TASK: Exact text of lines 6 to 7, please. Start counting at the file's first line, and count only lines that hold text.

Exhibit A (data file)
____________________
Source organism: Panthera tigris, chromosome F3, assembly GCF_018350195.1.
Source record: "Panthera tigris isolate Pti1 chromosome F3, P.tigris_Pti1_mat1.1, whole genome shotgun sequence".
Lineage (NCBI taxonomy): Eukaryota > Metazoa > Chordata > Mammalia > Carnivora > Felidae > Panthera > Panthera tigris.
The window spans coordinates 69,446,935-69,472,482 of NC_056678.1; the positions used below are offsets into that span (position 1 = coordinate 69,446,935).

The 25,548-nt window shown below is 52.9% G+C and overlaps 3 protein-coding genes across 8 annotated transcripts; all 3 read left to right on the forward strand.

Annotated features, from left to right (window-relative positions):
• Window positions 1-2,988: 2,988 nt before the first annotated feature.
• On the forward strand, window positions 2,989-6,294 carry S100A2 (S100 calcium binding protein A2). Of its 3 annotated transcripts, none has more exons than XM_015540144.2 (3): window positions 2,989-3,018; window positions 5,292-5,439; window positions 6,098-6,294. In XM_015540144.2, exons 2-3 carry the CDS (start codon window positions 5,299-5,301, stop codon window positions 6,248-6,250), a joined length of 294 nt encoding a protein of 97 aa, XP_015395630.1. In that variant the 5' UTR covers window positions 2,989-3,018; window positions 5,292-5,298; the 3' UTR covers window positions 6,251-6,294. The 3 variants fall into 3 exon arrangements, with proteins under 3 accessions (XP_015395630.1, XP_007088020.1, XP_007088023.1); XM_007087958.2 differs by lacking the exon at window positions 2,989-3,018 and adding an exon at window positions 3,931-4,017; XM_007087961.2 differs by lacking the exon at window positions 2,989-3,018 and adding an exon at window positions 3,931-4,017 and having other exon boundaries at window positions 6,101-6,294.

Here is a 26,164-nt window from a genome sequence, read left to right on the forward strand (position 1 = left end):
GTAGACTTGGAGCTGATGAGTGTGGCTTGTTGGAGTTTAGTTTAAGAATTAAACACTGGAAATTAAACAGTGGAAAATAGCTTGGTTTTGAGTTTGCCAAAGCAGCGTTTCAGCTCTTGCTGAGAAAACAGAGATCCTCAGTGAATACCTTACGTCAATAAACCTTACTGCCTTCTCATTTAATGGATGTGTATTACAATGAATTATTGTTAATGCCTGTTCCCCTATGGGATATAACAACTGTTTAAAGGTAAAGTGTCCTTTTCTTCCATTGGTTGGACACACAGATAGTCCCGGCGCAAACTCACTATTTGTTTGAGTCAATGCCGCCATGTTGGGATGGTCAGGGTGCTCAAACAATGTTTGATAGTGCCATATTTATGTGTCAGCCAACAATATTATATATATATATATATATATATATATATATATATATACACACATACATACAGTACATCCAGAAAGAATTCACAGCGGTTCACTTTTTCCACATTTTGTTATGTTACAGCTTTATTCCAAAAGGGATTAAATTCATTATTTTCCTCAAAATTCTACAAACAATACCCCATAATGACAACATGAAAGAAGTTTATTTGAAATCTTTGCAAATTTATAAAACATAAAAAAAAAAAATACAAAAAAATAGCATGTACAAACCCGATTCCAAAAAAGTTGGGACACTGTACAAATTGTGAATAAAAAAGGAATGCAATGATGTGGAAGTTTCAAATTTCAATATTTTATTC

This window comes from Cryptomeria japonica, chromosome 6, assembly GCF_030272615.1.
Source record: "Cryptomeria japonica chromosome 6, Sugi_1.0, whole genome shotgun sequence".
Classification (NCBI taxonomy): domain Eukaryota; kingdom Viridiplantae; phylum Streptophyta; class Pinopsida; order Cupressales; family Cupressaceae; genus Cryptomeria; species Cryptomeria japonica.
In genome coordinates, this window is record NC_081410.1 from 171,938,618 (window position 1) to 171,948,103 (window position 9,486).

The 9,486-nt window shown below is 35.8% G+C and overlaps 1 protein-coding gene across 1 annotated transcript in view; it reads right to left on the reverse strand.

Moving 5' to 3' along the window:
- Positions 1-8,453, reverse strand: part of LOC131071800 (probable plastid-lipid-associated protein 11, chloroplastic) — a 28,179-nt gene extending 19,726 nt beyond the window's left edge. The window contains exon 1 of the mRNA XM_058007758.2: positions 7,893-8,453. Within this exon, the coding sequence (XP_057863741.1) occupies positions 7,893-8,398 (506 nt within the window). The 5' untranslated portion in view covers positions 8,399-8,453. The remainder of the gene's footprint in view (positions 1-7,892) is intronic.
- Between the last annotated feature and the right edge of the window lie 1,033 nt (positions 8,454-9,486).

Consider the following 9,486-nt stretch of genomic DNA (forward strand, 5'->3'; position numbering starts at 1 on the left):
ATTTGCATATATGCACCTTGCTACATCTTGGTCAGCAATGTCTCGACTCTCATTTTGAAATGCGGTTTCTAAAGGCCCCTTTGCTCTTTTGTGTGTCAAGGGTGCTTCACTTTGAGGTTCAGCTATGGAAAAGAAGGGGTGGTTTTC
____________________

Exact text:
Annotated features, from left to right (window-relative positions):
• Window positions 1-2,988: 2,988 nt before the first annotated feature.